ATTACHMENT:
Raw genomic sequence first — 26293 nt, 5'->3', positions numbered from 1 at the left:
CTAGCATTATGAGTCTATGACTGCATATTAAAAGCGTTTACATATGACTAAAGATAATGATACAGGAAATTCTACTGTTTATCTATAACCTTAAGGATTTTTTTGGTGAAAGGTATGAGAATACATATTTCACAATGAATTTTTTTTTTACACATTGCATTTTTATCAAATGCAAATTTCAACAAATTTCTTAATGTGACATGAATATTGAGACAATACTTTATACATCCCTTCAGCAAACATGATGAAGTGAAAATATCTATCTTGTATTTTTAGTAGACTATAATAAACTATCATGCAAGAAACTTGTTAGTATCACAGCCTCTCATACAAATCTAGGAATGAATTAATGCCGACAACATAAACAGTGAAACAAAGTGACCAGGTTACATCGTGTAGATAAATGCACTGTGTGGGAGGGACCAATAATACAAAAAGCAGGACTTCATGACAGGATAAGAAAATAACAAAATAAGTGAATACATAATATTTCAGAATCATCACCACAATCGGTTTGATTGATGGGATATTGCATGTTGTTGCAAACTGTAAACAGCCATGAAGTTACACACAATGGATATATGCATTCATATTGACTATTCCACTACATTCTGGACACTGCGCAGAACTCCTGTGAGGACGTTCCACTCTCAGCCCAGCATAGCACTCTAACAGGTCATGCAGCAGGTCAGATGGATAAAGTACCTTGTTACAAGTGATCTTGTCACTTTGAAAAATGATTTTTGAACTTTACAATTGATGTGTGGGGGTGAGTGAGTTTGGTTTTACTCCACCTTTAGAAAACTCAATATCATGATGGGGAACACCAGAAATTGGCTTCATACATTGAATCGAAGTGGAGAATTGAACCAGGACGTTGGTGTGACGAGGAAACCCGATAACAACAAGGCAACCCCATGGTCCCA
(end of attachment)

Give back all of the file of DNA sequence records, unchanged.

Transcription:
Raw genomic sequence first — 26293 nt, 5'->3', positions numbered from 1 at the left:
CTAGCATTATGAGTCTATGACTGCATATTAAAAGCGTTTACATATGACTAAAGATAATGATACAGGAAATTCTACTGTTTATCTATAACCTTAAGGATTTTTTTGGTGAAAGGTATGAGAATACATATTTCACAATGAATTTTTTTTTTACACATTGCATTTTTATCAAATGCAAATTTCAACAAATTTCTTAATGTGACATGAATATTGAGACAATACTTTATACATCCCTTCAGCAAACATGATGAAGTGAAAATATCTATCTTGTATTTTTAGTAGACTATAATAAACTATCATGCAAGAAACTTGTTAGTATCACAGCCTCTCATACAAATCTAGGAATGAATTAATGCCGACAACATAAACAGTGAAACAAAGTGACCAGGTTACATCGTGTAGATAAATGCACTGTGTGGGAGGGACCAATAATACAAAAAGCAGGACTTCATGACAGGATAAGAAAATAACAAAATAAGTGAATACATAATATTTCAGAATCATCACCACAATCGGTTTGATTGATGGGATATTGCATGTTGTTGCAAACTGTAAACAGCCATGAAGTTACACACAATGGATATATGCATTCATATTGACTATTCCACTACATTCTGGACACTGCGCAGAACTCCTGTGAGGACGTTCCACTCTCAGCCCAGCATAGCACTCTAACAGGTCATGCAGCAGGTCAGATGGATAAAGTACCTTGTTACAAGTGATCTTGTCACTTTGAAAAATGATTTTTGAACTTTACAATTGATGTGTGGGGGTGAGTGAGTTTGGTTTTACTCCACCTTTAGAAAACTCAATATCATGATGGGGAACACCAGAAATTGGCTTCATACATTGAATCGAAGTGGAGAATTGAACCAGGACGTTGGTGTGACGAGGAAACCCGATAACAACAAGGCAACCCCATGGTCCCA